Small business owners’ attitudes about the new healthcare laws remain divided. Half think the long-term impact will be negative, while the other half are divided between “positive” and “neither/unsure.” Last year, the number of small business owners who felt the new healthcare laws would have a negative impact long term dropped significantly from 61 percent in 2014 to 47 percent in 2015, which is about where it sits today at 50 percent. Concern in 2014 appears to have morphed into acceptance in 2016. Fewer than half say the new law has resulted in higher premiums.

Issues on their minds this election year
Healthcare and taxes are the two top issues on the minds of small business owners this election year. The last time we elected a president, in 2012, the top issues to small business owners were healthcare/Medicare and unemployment. Today, healthcare, terrorism, national security, taxes and immigration are more important issues to the small business owner than they were in 2012. More than a quarter of those surveyed have this message for presidential candidates – lower taxes for small businesses.

Economic confidence varies by state
Small business owners’ optimism is often impacted by how their state economy is faring. Areas where business owners feel the state economy is better than the national economy are Minnesota, Colorado, Washington and Northern California. States where business owners feel the state economy is worse than the national economy -- Arizona, Oregon, Wisconsin, Missouri and Illinois.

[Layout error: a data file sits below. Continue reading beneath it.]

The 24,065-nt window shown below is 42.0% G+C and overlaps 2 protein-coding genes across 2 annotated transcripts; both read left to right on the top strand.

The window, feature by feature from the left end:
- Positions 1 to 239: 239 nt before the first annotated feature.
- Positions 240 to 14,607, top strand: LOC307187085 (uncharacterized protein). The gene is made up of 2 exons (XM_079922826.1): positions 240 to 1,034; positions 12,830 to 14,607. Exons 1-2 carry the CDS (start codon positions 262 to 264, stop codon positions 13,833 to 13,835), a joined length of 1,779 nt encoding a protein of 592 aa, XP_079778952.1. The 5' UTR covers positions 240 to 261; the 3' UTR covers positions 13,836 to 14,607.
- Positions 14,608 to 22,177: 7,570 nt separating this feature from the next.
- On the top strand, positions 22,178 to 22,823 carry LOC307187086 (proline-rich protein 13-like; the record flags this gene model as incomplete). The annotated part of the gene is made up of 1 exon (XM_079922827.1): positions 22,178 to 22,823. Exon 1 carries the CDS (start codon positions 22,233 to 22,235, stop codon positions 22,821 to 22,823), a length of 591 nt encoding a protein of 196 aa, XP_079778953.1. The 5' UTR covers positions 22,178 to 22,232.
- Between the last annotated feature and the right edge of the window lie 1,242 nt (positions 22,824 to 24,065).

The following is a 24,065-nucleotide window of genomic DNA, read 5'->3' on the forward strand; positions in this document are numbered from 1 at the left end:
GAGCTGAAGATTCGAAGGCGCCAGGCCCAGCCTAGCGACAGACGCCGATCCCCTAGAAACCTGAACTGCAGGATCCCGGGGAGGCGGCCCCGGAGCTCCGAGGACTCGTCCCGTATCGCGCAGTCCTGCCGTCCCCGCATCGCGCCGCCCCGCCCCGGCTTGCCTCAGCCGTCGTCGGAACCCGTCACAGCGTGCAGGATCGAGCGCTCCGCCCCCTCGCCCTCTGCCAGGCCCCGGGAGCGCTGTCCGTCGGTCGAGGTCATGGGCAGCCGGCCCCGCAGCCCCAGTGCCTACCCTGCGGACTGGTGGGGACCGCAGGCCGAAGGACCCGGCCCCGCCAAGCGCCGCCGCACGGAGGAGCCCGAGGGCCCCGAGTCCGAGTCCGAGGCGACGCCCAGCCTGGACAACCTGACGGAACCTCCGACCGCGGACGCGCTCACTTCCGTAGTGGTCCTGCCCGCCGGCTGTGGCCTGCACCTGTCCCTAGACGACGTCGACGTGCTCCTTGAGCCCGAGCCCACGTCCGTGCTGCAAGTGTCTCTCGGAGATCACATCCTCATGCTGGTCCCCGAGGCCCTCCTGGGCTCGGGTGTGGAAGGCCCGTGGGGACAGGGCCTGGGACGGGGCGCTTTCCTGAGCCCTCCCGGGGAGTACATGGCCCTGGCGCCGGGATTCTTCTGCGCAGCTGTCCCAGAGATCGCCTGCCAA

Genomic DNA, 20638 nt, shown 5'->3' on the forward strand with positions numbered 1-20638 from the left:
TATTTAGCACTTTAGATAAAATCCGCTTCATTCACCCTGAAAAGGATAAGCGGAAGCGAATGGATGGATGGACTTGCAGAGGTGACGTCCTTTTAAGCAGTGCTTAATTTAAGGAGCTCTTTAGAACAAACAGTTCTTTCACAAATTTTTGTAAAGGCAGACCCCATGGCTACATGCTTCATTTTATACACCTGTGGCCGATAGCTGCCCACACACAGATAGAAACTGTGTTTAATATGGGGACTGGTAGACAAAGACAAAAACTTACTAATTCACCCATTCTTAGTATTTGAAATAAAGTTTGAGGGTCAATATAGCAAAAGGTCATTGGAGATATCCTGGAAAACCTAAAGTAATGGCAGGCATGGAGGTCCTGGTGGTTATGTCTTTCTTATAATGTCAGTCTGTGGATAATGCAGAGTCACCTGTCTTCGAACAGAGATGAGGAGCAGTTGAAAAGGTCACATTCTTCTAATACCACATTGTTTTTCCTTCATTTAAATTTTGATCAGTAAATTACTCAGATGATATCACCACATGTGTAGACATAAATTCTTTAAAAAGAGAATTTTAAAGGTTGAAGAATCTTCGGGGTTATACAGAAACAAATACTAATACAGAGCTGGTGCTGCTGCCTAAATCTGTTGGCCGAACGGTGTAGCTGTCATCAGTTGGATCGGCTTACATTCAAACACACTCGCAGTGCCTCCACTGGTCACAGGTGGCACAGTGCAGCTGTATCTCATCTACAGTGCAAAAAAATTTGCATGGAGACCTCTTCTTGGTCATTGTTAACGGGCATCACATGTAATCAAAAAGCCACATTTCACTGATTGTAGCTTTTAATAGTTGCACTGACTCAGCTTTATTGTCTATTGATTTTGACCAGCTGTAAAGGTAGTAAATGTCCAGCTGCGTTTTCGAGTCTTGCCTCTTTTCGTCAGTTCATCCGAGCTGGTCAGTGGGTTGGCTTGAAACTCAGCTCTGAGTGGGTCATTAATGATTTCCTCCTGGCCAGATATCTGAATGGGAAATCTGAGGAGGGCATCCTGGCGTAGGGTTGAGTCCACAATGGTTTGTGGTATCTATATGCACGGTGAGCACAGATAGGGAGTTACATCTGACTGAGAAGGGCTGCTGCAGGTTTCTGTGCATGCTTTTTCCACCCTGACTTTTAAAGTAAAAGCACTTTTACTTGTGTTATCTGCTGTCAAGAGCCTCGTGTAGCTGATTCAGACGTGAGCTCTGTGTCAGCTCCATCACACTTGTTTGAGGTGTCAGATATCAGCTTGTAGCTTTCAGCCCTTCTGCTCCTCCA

“It’s not surprising that business owners are more positive in regions where home values are improving, such as Seattle, Colorado and the San Francisco Bay Area,” Carey said. “We feel good about the economy if our homes are worth more than we owe. Increased taxes and minimum wage issues could be impacting results in areas like Illinois and Oregon.”

Who are the small business owners we talked to?
More than half of the owners we talked to have been in business for more than 10 years, three quarters for more than five. Revenues are mainly under $1 million and represent a large mix of business segments. Nearly all have not served in the military. Most have less than 20 employees, and three out of four say their employees are mostly full time. Most are located in urban or suburban areas, and most are over age 45. They are almost evenly split, male and female.

U.S. Bancorp (NYSE: USB) with $429 billion in assets as of March 31, 2016, is the parent company of U.S. Bank National Association, the fifth largest commercial bank in the United States. The company operates 3,129 banking offices in 25 states and 4,954 ATMs and provides a comprehensive line of banking, investment, mortgage, trust and payment services products to consumers, businesses and institutions. Visit U.S. Bancorp on the web at www.usbank.com.

Source: U.S. Bank

U.S. Bank Corporate Communications
Teri Charest, 612-303-0732
teri.charest@usbank.com
@usbank_news

"Safe Harbor" Statement under the Private Securities Litigation Reform Act of 1995: Statements in this press release regarding U.S. Bancorp's business which are not historical facts are "forward-looking statements" that involve risks and uncertainties. For a discussion of such risks and uncertainties, which could cause actual results to differ from those contained in the forward-looking statements, see "Risk Factors" in the Company's Annual Report or Form 10-K for the most recently ended fiscal year.